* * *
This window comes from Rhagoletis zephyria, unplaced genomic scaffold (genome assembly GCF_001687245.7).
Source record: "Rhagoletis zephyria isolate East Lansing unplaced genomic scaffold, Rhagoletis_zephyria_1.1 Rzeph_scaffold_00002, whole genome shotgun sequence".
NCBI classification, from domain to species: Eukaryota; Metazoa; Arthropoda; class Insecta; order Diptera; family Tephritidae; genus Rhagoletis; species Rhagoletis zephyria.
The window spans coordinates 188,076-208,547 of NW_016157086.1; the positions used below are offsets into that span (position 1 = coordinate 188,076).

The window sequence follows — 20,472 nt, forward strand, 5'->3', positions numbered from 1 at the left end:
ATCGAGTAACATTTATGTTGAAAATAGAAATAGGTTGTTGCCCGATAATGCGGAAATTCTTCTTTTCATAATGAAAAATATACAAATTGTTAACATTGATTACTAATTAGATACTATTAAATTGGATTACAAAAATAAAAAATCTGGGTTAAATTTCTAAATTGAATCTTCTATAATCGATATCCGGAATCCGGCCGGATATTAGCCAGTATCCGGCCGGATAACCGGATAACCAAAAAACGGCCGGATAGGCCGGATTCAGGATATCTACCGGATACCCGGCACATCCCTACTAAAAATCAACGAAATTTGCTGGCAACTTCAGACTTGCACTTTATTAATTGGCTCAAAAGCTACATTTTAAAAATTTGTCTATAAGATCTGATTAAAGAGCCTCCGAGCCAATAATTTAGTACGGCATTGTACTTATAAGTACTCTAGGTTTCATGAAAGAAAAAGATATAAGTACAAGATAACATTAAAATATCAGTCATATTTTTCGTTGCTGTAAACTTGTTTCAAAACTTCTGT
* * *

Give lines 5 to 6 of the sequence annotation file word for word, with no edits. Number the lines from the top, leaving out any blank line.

The window sequence follows — 20,472 nt, forward strand, 5'->3', positions numbered from 1 at the left end:
ATCGAGTAACATTTATGTTGAAAATAGAAATAGGTTGTTGCCCGATAATGCGGAAATTCTTCTTTTCATAATGAAAAATATACAAATTGTTAACATTGATTACTAATTAGATACTATTAAATTGGATTACAAAAATAAAAAATCTGGGTTAAATTTCTAAATTGAATCTTCTATAATCGATATCCGGAATCCGGCCGGATATTAGCCAGTATCCGGCCGGATAACCGGATAACCAAAAAACGGCCGGATAGGCCGGATTCAGGATATCTACCGGATACCCGGCACATCCCTACTAAAAATCAACGAAATTTGCTGGCAACTTCAGACTTGCACTTTATTAATTGGCTCAAAAGCTACATTTTAAAAATTTGTCTATAAGATCTGATTAAAGAGCCTCCGAGCCAATAATTTAGTACGGCATTGTACTTATAAGTACTCTAGGTTTCATGAAAGAAAAAGATATAAGTACAAGATAACATTAAAATATCAGTCATATTTTTCGTTGCTGTAAACTTGTTTCAAAACTTCTGT